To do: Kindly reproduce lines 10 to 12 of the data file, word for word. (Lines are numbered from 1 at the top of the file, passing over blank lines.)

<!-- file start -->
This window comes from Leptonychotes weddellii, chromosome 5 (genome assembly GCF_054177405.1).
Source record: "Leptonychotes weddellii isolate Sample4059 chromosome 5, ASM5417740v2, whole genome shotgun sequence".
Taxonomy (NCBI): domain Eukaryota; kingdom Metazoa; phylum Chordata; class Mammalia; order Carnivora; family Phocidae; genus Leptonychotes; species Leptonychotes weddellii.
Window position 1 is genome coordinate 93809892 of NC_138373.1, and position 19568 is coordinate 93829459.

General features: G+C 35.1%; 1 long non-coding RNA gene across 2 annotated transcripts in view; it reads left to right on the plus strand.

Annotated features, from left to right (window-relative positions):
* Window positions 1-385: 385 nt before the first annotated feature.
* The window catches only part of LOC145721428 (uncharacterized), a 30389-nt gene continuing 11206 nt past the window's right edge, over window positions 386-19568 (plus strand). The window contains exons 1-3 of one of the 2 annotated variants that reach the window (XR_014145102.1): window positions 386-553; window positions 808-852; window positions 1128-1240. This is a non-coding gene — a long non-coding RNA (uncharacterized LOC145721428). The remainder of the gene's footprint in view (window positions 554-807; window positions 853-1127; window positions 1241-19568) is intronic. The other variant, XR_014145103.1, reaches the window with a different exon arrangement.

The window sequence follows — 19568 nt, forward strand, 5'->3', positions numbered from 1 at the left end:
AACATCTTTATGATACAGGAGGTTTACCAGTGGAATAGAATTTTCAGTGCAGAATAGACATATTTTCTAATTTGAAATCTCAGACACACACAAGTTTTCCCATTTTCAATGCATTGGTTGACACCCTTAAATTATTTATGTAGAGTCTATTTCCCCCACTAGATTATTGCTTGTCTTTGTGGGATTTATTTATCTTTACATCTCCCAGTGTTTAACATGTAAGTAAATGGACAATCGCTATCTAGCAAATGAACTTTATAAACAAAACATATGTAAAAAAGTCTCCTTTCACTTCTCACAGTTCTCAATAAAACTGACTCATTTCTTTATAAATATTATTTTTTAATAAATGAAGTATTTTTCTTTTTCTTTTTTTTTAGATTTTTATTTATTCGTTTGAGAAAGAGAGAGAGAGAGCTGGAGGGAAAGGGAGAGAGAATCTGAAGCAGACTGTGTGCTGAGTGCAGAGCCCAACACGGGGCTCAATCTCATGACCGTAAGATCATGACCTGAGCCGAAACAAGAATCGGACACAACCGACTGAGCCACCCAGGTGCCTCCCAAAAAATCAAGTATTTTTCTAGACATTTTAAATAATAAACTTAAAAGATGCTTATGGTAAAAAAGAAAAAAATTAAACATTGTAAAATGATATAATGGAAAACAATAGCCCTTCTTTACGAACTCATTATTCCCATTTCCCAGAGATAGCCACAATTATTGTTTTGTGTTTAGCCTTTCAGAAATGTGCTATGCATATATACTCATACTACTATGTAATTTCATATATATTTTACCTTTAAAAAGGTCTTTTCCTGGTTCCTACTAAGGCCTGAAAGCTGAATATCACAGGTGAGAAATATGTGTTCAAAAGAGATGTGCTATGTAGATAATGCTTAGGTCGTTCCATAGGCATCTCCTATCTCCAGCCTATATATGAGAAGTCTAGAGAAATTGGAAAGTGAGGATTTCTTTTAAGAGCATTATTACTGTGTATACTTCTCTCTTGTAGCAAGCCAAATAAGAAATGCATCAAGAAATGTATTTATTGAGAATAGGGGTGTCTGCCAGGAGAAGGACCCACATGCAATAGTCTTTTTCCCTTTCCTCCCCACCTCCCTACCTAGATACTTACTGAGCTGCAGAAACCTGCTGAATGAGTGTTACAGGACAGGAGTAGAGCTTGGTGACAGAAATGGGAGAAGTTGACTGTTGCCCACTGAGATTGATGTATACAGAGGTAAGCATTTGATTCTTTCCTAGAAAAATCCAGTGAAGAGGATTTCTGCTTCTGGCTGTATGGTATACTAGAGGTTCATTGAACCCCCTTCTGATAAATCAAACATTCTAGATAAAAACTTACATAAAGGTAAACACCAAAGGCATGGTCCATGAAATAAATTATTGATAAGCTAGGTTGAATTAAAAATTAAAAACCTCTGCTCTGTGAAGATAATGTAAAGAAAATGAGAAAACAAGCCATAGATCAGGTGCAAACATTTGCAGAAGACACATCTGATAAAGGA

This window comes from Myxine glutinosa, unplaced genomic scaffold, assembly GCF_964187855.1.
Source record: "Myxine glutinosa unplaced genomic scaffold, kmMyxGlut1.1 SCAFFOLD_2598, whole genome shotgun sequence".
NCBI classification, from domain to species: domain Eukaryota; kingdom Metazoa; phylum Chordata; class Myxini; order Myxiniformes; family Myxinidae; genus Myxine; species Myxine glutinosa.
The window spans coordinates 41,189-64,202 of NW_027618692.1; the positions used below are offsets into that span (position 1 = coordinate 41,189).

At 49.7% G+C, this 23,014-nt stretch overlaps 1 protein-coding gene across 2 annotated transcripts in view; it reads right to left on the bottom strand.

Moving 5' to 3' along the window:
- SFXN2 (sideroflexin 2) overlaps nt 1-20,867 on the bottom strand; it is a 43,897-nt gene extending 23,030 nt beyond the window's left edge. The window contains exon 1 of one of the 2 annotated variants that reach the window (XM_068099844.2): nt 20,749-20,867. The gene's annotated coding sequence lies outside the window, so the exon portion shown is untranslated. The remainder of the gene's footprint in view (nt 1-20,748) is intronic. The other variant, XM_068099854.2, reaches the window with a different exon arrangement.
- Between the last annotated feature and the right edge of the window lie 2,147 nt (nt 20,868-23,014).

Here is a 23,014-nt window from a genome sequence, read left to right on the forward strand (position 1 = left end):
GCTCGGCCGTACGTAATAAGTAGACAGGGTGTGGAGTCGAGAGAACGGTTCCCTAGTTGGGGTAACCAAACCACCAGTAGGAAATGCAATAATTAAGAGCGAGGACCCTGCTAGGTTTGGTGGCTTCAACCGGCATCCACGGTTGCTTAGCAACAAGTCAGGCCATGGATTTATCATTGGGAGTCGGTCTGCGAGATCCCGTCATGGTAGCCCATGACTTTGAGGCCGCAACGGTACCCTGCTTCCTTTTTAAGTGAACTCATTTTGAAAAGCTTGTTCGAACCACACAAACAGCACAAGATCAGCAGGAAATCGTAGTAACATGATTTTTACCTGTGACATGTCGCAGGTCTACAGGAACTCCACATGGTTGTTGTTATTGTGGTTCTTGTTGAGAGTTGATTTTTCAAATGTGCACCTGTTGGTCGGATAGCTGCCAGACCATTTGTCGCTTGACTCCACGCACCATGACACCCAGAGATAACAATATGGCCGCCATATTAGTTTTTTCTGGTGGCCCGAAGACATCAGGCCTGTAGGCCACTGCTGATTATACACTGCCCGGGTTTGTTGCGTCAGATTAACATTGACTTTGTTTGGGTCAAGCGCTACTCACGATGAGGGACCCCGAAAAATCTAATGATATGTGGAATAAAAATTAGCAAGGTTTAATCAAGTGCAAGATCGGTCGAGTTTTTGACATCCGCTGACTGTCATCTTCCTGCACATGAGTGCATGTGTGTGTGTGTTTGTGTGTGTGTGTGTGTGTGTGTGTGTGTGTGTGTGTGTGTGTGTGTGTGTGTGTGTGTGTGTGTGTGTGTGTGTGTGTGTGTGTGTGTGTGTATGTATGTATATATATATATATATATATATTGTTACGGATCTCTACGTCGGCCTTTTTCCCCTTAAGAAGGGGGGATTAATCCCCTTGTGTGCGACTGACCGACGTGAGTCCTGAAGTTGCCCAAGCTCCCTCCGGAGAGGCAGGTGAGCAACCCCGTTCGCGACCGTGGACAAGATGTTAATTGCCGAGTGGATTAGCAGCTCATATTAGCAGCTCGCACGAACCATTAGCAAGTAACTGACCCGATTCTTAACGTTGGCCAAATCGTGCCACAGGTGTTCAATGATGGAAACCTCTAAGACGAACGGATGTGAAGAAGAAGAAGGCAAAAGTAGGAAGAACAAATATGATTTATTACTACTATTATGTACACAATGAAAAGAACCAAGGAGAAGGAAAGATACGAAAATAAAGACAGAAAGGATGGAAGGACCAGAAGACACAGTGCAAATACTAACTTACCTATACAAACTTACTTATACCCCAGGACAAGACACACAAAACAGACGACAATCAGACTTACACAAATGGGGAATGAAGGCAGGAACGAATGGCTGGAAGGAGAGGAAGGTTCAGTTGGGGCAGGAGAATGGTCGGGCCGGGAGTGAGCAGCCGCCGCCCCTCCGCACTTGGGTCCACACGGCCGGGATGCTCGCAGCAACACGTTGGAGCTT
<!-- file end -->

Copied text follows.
AACATCTTTATGATACAGGAGGTTTACCAGTGGAATAGAATTTTCAGTGCAGAATAGACATATTTTCTAATTTGAAATCTCAGACACACACAAGTTTTCCCATTTTCAATGCATTGGTTGACACCCTTAAATTATTTATGTAGAGTCTATTTCCCCCACTAGATTATTGCTTGTCTTTGTGGGATTTATTTATCTTTACATCTCCCAGTGTTTAACATGTAAGTAAATGGACAATCGCTATCTAGCAAATGAACTTTATAAACAAAACATATGTAAAAAAGTCTCCTTTCACTTCTCACAGTTCTCAATAAAACTGACTCATTTCTTTATAAATATTATTTTTTAATAAATGAAGTATTTTTCTTTTTCTTTTTTTTTAGATTTTTATTTATTCGTTTGAGAAAGAGAGAGAGAGAGCTGGAGGGAAAGGGAGAGAGAATCTGAAGCAGACTGTGTGCTGAGTGCAGAGCCCAACACGGGGCTCAATCTCATGACCGTAAGATCATGACCTGAGCCGAAACAAGAATCGGACACAACCGACTGAGCCACCCAGGTGCCTCCCAAAAAATCAAGTATTTTTCTAGACATTTTAAATAATAAACTTAAAAGATGCTTATGGTAAAAAAGAAAAAAATTAAACATTGTAAAATGATATAATGGAAAACAATAGCCCTTCTTTACGAACTCATTATTCCCATTTCCCAGAGATAGCCACAATTATTGTTTTGTGTTTAGCCTTTCAGAAATGTGCTATGCATATATACTCATACTACTATGTAATTTCATATATATTTTACCTTTAAAAAGGTCTTTTCCTGGTTCCTACTAAGGCCTGAAAGCTGAATATCACAGGTGAGAAATATGTGTTCAAAAGAGATGTGCTATGTAGATAATGCTTAGGTCGTTCCATAGGCATCTCCTATCTCCAGCCTATATATGAGAAGTCTAGAGAAATTGGAAAGTGAGGATTTCTTTTAAGAGCATTATTACTGTGTATACTTCTCTCTTGTAGCAAGCCAAATAAGAAATGCATCAAGAAATGTATTTATTGAGAATAGGGGTGTCTGCCAGGAGAAGGACCCACATGCAATAGTCTTTTTCCCTTTCCTCCCCACCTCCCTACCTAGATACTTACTGAGCTGCAGAAACCTGCTGAATGAGTGTTACAGGACAGGAGTAGAGCTTGGTGACAGAAATGGGAGAAGTTGACTGTTGCCCACTGAGATTGATGTATACAGAGGTAAGCATTTGATTCTTTCCTAGAAAAATCCAGTGAAGAGGATTTCTGCTTCTGGCTGTATGGTATACTAGAGGTTCATTGAACCCCCTTCTGATAAATCAAACATTCTAGATAAAAACTTACATAAAGGTAAACACCAAAGGCATGGTCCATGAAATAAATTATTGATAAGCTAGGTTGAATTAAAAATTAAAAACCTCTGCTCTGTGAAGATAATGTAAAGAAAATGAGAAAACAAGCCATAGATCAGGTGCAAACATTTGCAGAAGACACATCTGATAAAGGA

This window comes from Myxine glutinosa, unplaced genomic scaffold, assembly GCF_964187855.1.
Source record: "Myxine glutinosa unplaced genomic scaffold, kmMyxGlut1.1 SCAFFOLD_2598, whole genome shotgun sequence".